Physics-based careers embrace a broad range of areas e.g. information technology, engineering, finance, research and development, medicine, nanotechnology and photonics.
Top career destinations for this degree
- PhD in Physics, University of Cambridge
- Software Engineer, NDS
- Research Assistant, Cambridge Display Technology
- PhD in Space Climate Physics, UCL
- Analyst, Barclays Capital
A Master's degree in Physics is highly regarded by employers. Students gain a deep understanding of both basic phenomena underpinning a range of technologies with huge potential for future development (e.g. quantum information) as well as direct knowledge of cutting-edge technologies likely to play a major role in short to medium term industrial development while addressing key societal challenges (from energy, to water sanitisation).
Why study this degree at UCL?
UCL Physics & Astronomy is among the top departments in the UK for graduate study.
The department's participation in many international collaborations means we provide exceptional opportunities to work as part of an international team. Examples include work at the Large Hadron Collider in Geneva, and at the EISCAT radar instruments in Scandinavia for studying the Earth's upper atmosphere.
For students whose interests tend towards the theoretical, the department is involved in many international projects, some aimed at development of future quantum technologies, others at fundamental atomic and molecular physics. In some cases, opportunities exist for students to broaden their experience by spending part of their time overseas.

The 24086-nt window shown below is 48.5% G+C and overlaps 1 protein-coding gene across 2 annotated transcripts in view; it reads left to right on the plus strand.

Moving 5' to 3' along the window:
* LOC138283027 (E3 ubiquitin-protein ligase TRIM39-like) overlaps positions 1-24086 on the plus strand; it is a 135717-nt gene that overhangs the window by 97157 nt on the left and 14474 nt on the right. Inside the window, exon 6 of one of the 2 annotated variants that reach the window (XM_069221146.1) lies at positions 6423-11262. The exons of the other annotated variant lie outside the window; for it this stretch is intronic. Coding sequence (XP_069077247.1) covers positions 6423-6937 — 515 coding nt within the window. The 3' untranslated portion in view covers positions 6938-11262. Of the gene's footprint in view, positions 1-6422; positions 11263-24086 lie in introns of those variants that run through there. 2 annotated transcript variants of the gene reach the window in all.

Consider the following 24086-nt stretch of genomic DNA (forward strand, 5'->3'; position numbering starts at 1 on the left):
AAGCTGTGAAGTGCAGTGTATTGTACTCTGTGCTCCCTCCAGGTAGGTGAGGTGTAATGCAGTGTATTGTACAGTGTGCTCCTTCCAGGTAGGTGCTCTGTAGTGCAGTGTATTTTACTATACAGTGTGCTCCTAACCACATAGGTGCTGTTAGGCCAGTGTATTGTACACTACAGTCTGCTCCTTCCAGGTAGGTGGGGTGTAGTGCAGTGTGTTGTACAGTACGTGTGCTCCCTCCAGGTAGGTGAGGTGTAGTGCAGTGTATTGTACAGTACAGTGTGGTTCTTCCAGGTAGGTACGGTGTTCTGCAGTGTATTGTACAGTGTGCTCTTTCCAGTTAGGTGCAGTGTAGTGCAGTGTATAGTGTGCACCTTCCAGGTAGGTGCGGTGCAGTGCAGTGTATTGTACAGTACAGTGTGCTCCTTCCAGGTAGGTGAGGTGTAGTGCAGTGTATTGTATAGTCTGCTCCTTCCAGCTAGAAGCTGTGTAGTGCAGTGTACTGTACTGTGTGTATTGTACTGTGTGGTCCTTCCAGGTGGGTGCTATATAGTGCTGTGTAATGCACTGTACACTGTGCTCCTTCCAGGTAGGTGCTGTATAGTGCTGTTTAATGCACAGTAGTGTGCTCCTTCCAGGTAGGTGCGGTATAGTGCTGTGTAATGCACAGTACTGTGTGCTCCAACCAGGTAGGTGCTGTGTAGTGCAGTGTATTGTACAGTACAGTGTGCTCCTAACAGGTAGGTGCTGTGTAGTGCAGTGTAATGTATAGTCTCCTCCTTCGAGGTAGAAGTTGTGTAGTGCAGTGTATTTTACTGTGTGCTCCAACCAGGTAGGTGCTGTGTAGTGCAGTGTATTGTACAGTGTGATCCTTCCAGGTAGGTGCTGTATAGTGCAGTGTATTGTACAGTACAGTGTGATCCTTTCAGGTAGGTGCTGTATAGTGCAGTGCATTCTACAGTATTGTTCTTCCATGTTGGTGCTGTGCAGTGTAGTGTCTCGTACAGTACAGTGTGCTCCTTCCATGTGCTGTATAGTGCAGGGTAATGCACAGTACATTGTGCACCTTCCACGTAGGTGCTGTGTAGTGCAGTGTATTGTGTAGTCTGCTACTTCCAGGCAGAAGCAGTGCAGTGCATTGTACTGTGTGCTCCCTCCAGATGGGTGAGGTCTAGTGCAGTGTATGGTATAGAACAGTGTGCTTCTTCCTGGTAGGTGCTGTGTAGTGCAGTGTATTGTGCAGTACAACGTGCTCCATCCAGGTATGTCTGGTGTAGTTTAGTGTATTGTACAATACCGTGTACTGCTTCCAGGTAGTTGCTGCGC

Student / staff ratios › 230 staff › 30 taught students › 200 research students
Department: Physics & Astronomy
"Finding out new things no one ever knew before, and (as a head of department) helping others do the same seems like a good use of time! I do particle physics, which is the study of the fundamental constituents of nature, and how they interact. Understanding nature better is always beneficial in the end, but there are also numerous technological spin-offs too. UCL is amazingly well connected – which given that I spend a lot of time in CERN, Geneva, is very important. Also, having the media and political power centres nearby is very exciting and sometimes useful. "
Professor Jon ButterworthPhysics and Astronomy MPhil/PhD, Physics MSc
Professor of Physics
Application and next steps
Students are advised to apply as early as possible due to competition for places. Those applying for scholarship funding (particularly overseas applicants) should take note of application deadlines.
Who can apply?
This programme is particularly suitable for students with an undergraduate degree in physics, astronomy, astrophysics or related discipline, who wish to develop a career in physics and related fields. This MSc provides an ideal foundation for further research and entry onto the PhD programme.
- All applicants
- 29 July 2016
For more information see our Applications page.Apply now
What are we looking for?When we assess your application we would like to learn:
- why you want to study Physics at graduate level
- why you want to study Physics at UCL
- what particularly attracts you to the chosen programme
- how your academic and professional background meets the demands of this challenging programme
- where you would like to go professionally with your degree